On a day like today, huge blue sky overhead and not a whisper of a breeze, summer seems eternal. There is nothing to stress about.
Our 22-acre spread, dappled with oak groves, is surrounded by dozens and dozens of other 22-acre parcels, stretching among the western foothills of the Sierra Nevada. Half a century ago, huge ranches here were subdivided. Dirt roads were put in, and folks who wanted privacy took up residence.
Some neighbors have horses; some have goats and sheep. Some run cattle.
Because only one house per parcel is allowed, we feel like we live in the middle of nowhere.
Ours is a quiet place. We don’t hear cars or trucks or tractors. The daily sounds are from wild creatures: birds singing to one another or the scolding chatter of gray squirrels.
Sometimes, when I’m working in my office, I hear deer wandering by. Despite their graceful appearance, they’re a noisy lot, crunching through dried weeds and twigs with careless abandon.
The other afternoon, I heard an unusual amount of noise. At first I thought it was deer, very clumsy deer. But as the sound grew in volume and intensity and I knew it was not deer.
Then a loud, long MOOOOOOO! filled the air. Cows!? Were there cows on our place?
So often around here cows escape their pasture and end up wandering down the roads or up the driveways, mooing forlornly, until their owner comes with a truck and trailer and hauls them back home.
The last thing I wanted was a bunch of cows stomping around, leaving cow-pies to attract flies.
I stepped out onto my office porch and saw a sight that will stay with me forever.
Walking beside the old barbed-wire fence at the back of our property, was a line of really big cows. Now this fence stretches along the edge of a manzanita and oak forest. On our side of the fence is cleared hillside with a few oaks here and there and my office.
I had no idea that someone who owned parcels behind ours was running cows, but here was a long queue of big bovines – black, white, mottled and chestnut, some with horns, some without – and they were walking single file, heads down, just talking to each other…going who knows where.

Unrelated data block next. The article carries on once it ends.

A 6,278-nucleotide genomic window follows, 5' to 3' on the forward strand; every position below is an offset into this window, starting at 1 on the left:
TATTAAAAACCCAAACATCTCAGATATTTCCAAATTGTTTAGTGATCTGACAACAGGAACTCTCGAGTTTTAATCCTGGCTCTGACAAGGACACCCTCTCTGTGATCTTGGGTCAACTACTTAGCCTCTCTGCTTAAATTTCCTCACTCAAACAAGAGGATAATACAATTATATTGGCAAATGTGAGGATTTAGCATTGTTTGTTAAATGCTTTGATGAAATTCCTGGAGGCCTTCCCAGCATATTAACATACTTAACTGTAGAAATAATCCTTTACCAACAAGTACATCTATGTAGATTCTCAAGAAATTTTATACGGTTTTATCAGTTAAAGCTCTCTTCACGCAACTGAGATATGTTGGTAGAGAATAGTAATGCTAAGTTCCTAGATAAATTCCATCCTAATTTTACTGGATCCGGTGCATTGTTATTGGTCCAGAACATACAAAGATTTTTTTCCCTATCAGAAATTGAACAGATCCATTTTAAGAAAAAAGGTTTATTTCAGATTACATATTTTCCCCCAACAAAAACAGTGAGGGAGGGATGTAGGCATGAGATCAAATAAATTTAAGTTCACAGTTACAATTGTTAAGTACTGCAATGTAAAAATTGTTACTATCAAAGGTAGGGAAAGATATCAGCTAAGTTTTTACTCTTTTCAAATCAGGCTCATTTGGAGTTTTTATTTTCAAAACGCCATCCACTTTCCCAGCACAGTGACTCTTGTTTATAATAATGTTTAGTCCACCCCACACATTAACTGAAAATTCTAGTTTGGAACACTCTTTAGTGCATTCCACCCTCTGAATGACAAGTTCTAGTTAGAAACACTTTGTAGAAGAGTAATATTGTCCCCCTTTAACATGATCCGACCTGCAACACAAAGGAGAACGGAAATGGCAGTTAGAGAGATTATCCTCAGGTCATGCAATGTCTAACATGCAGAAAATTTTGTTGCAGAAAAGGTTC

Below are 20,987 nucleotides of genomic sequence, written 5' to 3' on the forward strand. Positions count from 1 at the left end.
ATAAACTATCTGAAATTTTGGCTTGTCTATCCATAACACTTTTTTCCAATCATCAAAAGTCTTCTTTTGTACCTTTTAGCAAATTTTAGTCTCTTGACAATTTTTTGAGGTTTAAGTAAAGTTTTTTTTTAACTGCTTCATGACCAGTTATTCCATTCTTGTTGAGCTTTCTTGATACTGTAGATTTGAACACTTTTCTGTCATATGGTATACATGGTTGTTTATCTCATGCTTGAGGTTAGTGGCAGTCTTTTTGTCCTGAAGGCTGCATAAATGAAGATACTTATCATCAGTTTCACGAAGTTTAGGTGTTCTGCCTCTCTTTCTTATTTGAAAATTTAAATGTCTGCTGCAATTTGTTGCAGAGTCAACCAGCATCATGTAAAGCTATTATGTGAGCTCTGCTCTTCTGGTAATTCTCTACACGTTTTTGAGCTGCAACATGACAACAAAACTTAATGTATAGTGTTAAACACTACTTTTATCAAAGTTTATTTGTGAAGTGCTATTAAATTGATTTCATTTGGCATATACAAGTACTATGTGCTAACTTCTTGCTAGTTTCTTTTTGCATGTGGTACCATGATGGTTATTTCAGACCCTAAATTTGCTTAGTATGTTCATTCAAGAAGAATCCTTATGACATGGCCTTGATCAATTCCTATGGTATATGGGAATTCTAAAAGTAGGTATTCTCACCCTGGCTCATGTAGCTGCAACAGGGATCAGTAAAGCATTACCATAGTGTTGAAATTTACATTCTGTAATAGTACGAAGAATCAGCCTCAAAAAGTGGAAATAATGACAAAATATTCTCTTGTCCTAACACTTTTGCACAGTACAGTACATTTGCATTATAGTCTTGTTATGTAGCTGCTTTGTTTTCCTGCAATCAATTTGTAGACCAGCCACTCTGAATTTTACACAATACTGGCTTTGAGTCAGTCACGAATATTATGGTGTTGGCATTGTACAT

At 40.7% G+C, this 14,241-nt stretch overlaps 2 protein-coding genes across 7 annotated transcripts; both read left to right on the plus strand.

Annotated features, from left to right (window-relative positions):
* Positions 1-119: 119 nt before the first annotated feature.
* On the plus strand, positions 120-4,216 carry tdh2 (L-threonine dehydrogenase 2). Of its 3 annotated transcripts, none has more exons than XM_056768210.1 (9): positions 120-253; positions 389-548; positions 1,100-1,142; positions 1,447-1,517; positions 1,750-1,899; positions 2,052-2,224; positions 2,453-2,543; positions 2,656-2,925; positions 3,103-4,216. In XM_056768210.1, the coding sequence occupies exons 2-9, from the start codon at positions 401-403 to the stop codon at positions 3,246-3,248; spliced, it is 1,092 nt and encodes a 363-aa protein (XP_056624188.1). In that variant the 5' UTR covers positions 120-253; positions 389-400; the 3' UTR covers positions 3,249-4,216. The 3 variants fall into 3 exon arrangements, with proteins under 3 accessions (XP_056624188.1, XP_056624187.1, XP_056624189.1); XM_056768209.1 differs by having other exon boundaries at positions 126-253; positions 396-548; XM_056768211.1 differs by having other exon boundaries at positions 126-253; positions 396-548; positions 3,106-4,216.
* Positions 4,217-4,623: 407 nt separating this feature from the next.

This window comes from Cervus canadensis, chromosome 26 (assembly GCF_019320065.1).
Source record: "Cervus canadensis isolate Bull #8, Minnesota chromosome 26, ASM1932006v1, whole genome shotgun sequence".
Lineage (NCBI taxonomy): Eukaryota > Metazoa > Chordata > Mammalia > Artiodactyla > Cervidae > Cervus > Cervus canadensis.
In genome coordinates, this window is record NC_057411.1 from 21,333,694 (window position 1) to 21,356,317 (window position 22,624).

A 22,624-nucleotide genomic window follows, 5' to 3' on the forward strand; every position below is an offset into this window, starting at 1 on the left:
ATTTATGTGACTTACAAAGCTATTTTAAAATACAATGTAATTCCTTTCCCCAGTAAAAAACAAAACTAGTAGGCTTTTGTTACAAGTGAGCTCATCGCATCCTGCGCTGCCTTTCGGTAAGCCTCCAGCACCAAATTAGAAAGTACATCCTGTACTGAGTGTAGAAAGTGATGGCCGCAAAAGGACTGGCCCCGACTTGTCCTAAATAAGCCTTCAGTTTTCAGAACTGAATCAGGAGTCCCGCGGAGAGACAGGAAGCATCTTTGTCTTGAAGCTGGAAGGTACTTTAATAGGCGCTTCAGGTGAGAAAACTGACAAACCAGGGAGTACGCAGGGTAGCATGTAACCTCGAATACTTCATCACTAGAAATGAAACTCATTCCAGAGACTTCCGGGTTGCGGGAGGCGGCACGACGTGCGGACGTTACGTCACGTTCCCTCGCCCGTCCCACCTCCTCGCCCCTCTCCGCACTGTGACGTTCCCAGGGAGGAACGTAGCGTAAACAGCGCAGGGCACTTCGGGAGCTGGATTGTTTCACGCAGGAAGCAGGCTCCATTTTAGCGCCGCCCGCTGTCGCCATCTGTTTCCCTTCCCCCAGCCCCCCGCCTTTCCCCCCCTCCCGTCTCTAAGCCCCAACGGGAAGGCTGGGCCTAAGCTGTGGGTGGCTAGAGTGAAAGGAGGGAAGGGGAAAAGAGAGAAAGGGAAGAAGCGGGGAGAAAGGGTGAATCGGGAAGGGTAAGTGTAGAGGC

I wondered if the big, black lead cow was saying, "I know a secret passage out of this place. Just follow me."
I watched them march in step, tails switching casually in the heat. Such huge animals and yet so calm and purposeful. Then the idea came to me that it might be nice to pet one or two. I wondered if they’d let me.
So, from the top of my stairs, I said, "Hi, Guys!" and all those cows froze, petrified. They raised their heads and stared at me with eyes full of terror.
And then as if on cue, the entire herd freaked. They ran in all directions – into the fence, into each other, into the woods. Mooing and running and crashing in total panic. Their big bodies, like bulldozers, knocked down small trees.
I stood amazed! Although I couldn’t see them once they ran into the woods, I could tell where they were going by the trees that were toppling.
When Sweetheart Al got home that evening, I told him about the stampede. He walked up to the weak and saggy fence, shook his head over all the downed trees.
Then he looked at me with a grin, and said, "You have all the fun!"
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